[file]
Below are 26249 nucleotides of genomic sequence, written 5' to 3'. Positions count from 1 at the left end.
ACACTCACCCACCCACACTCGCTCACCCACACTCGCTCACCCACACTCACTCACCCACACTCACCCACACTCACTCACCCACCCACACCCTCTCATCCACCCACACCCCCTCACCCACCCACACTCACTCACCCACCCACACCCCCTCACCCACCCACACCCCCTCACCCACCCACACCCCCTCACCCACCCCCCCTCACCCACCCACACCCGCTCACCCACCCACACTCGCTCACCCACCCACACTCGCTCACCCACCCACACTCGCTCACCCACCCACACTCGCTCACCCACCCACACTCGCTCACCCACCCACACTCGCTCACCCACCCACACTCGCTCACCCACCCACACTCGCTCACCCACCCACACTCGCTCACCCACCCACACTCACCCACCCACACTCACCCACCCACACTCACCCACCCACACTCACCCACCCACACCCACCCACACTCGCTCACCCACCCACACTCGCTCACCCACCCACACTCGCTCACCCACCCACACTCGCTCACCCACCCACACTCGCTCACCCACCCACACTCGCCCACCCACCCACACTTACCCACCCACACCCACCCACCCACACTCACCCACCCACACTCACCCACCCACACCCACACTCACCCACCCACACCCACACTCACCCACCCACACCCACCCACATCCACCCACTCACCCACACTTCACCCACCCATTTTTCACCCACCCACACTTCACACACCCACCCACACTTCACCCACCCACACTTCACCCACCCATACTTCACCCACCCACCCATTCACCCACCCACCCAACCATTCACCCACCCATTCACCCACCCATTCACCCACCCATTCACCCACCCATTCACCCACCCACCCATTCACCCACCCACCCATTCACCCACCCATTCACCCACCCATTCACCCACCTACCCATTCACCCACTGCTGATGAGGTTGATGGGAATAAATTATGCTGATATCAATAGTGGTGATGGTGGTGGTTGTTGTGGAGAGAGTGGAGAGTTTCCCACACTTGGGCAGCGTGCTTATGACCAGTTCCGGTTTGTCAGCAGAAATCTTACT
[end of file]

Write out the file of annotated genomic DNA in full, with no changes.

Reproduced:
Below are 26249 nucleotides of genomic sequence, written 5' to 3'. Positions count from 1 at the left end.
ACACTCACCCACCCACACTCGCTCACCCACACTCGCTCACCCACACTCACTCACCCACACTCACCCACACTCACTCACCCACCCACACCCTCTCATCCACCCACACCCCCTCACCCACCCACACTCACTCACCCACCCACACCCCCTCACCCACCCACACCCCCTCACCCACCCACACCCCCTCACCCACCCCCCCTCACCCACCCACACCCGCTCACCCACCCACACTCGCTCACCCACCCACACTCGCTCACCCACCCACACTCGCTCACCCACCCACACTCGCTCACCCACCCACACTCGCTCACCCACCCACACTCGCTCACCCACCCACACTCGCTCACCCACCCACACTCGCTCACCCACCCACACTCGCTCACCCACCCACACTCACCCACCCACACTCACCCACCCACACTCACCCACCCACACTCACCCACCCACACCCACCCACACTCGCTCACCCACCCACACTCGCTCACCCACCCACACTCGCTCACCCACCCACACTCGCTCACCCACCCACACTCGCTCACCCACCCACACTCGCCCACCCACCCACACTTACCCACCCACACCCACCCACCCACACTCACCCACCCACACTCACCCACCCACACCCACACTCACCCACCCACACCCACACTCACCCACCCACACCCACCCACATCCACCCACTCACCCACACTTCACCCACCCATTTTTCACCCACCCACACTTCACACACCCACCCACACTTCACCCACCCACACTTCACCCACCCATACTTCACCCACCCACCCATTCACCCACCCACCCAACCATTCACCCACCCATTCACCCACCCATTCACCCACCCATTCACCCACCCATTCACCCACCCACCCATTCACCCACCCACCCATTCACCCACCCATTCACCCACCCATTCACCCACCTACCCATTCACCCACTGCTGATGAGGTTGATGGGAATAAATTATGCTGATATCAATAGTGGTGATGGTGGTGGTTGTTGTGGAGAGAGTGGAGAGTTTCCCACACTTGGGCAGCGTGCTTATGACCAGTTCCGGTTTGTCAGCAGAAATCTTACT